• This is a series of guest posts by Budi Voogt, who runs an artist management agency and record label, and writes a blog about music marketing and the industry. His book, The SoundCloud Bible, is out now.
In Part 1 of this series we looked at how to conceive and produce a great DJ show for use in podcasting. Last week we moved on to putting your mix out there, looking at SoundCloud and YouTube. For this week’s final part, we’re going to look at the toughest of the three services we promised to give you instructions for: iTunes.
How it works:
So let’s start with the basics. To upload a podcast to iTunes, you need the following: A media file (320kbps MP3 or the video that you made), artwork of 1400×1400, a webserver and an RSS feed. Now I expect that for the majority of you, an RSS feed doesn’t ring any bells. No stress, I’ll run you through everything. Practically an iTunes podcast allows subscribers to easily get streaming access to the podcasts that they have subscribed to. For the podcast suppliers, it’s an easy method to push an updated series to an audience that wants to consistently tune in.
Technically, this is what happens: The podcast supplier (you) uploads his media and artwork to a webserver. A description of the podcast show and each specific episode is added to a feed (blog or text file). Then an RSS is created that contains all the information of the feed, and makes it accessible to others. Finally, the RSS feed is submitted to iTunes.
Once it’s verified and allowed onto the store, iTunes reads the RSS every 24 hours and pulls in any podcasts, episodes and their descriptions. The people who tune in to the podcast are redirected to the original media file (at its original location) via iTunes. So the file is actually downloaded/streamed from the original webserver that it’s hosted it on. iTunes is just the intermediary. This is why you need to upload it to a webserver yourself.
Ready for the technical stuff? OK, let’s delve a bit deeper.
The RSS feed is generally created in the form of an XML file. This is actually a normal text file (so could be written in Word, Wordpad or any text editor), but has a typical code layout and is saved with “.xml” at the end of the file. These files push updates and information of things like websites to the subscribers, who can then easily stay up to date. You could create this file manually, however there are also online web services that can do this for you. In this manual I will explain the latter method, as it’s much easier.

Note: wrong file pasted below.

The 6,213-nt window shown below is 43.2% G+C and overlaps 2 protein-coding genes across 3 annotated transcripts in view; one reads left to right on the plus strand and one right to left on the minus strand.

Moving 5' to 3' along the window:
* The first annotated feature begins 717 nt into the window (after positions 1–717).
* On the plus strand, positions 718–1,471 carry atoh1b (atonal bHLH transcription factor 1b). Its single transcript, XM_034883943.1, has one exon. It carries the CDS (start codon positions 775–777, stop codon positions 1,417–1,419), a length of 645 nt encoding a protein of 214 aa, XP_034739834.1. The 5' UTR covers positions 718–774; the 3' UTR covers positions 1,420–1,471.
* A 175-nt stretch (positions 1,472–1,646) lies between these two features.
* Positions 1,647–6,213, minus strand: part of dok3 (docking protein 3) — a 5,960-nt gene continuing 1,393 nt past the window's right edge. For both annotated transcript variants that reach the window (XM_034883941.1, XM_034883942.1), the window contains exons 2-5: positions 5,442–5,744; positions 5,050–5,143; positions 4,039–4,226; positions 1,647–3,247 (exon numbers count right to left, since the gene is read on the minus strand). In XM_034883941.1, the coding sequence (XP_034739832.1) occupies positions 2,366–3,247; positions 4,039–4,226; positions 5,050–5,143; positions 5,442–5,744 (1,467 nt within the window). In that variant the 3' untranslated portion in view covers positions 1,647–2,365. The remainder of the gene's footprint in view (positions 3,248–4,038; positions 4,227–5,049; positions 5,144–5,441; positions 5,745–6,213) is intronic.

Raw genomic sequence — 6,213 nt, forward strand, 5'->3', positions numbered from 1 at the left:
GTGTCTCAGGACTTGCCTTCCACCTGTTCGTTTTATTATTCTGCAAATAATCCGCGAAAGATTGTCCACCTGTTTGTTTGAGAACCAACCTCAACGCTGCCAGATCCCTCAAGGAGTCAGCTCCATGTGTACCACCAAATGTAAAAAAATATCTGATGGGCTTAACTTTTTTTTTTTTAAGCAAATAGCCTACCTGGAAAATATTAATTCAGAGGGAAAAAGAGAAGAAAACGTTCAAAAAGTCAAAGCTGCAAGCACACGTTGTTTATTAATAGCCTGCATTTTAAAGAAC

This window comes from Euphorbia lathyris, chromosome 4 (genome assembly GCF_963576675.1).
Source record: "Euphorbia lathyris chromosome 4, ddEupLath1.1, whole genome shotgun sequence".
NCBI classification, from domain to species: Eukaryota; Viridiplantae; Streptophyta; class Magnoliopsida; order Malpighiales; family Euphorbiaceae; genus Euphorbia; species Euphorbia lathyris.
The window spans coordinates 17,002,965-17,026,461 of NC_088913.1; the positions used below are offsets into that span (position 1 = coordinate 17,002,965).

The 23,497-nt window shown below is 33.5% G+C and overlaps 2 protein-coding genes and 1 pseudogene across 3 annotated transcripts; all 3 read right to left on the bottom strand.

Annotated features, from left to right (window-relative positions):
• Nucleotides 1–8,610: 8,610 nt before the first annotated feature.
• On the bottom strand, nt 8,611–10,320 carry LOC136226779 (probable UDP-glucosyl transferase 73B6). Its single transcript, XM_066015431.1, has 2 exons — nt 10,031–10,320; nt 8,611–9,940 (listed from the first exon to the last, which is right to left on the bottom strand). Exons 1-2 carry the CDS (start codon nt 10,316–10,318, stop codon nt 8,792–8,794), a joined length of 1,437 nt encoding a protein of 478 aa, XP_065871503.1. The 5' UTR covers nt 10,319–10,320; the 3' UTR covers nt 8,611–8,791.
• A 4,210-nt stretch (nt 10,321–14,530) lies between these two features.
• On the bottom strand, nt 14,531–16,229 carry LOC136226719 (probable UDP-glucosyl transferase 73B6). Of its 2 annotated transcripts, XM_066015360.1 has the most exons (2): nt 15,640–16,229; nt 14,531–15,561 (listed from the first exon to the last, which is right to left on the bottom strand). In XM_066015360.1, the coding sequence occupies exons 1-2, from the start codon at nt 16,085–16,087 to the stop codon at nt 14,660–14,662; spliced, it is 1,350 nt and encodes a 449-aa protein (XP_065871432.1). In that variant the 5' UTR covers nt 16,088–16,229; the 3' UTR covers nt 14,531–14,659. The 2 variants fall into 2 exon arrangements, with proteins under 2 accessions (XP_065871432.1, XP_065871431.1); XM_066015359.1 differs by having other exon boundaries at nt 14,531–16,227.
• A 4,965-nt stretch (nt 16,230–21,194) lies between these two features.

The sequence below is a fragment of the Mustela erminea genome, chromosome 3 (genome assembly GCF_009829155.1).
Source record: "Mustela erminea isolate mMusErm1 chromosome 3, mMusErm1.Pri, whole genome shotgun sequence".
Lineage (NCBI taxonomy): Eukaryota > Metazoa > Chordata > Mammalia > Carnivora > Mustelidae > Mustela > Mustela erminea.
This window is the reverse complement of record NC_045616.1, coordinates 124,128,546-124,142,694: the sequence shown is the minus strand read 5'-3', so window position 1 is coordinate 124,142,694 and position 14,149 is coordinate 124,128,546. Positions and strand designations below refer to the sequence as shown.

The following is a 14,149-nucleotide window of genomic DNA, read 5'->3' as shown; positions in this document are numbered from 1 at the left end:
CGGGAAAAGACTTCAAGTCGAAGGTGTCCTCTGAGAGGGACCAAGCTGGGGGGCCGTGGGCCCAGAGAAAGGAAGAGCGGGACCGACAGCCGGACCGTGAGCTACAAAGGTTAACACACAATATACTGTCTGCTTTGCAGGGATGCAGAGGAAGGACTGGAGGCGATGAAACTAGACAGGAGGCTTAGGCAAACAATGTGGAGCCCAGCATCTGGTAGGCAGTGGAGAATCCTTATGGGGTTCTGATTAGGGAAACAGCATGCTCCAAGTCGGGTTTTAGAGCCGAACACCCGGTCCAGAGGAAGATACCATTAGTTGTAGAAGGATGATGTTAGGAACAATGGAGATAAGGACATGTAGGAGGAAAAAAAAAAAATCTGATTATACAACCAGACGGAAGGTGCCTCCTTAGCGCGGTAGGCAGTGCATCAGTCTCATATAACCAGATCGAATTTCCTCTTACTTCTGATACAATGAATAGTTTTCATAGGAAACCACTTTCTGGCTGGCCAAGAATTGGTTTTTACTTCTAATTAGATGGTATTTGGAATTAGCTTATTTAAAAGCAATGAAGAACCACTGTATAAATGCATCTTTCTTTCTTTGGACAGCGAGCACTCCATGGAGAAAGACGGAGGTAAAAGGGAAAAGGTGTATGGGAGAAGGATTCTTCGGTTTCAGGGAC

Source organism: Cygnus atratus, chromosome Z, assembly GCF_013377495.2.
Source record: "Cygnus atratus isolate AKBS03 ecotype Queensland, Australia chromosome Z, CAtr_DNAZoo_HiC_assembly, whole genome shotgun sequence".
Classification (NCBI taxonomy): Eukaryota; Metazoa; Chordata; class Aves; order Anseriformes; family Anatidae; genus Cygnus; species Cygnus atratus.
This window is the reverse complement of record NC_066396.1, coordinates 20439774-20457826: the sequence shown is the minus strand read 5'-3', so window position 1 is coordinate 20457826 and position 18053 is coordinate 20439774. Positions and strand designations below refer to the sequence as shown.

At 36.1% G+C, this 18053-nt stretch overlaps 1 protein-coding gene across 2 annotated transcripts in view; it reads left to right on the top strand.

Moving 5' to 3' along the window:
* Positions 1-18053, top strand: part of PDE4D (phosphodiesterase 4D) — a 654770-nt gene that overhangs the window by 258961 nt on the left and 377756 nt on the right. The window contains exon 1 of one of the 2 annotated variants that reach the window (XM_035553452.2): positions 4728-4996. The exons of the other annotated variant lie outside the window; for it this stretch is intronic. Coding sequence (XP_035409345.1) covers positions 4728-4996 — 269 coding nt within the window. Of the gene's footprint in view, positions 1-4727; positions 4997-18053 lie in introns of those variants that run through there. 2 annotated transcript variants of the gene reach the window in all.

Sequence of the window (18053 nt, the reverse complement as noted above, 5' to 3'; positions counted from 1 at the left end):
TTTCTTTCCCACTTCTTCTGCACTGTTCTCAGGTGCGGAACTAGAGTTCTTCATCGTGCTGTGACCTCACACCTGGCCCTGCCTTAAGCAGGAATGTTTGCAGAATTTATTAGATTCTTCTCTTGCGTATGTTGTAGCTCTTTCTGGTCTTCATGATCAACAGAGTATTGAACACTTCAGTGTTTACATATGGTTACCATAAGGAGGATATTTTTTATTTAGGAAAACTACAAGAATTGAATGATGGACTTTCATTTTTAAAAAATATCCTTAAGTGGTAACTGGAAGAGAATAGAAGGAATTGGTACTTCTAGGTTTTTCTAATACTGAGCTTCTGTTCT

iTunes often changes its podcast requirements and file specifics for validating these. It is very precise about this and you should not expect to be able to drop Apple an email and receive a response, either! If they do update these requirements, you will have to alter not only the specifics of any single episode, but of everything in your total podcast.
If you want to look up the exact file requirements and figure out how to write your own RSS XML file manually, you should check out Apple’s official article about podcasts here.
How to do it:
Time to get busy. If you follow all of these steps precisely, you should have your podcast ready and live on iTunes within 24 hours. As mentioned before, we won’t be using the method where you manually write an XML file. It’s very prone to errors, and the method I’m about to show you is simpler to both set up and update with later episodes.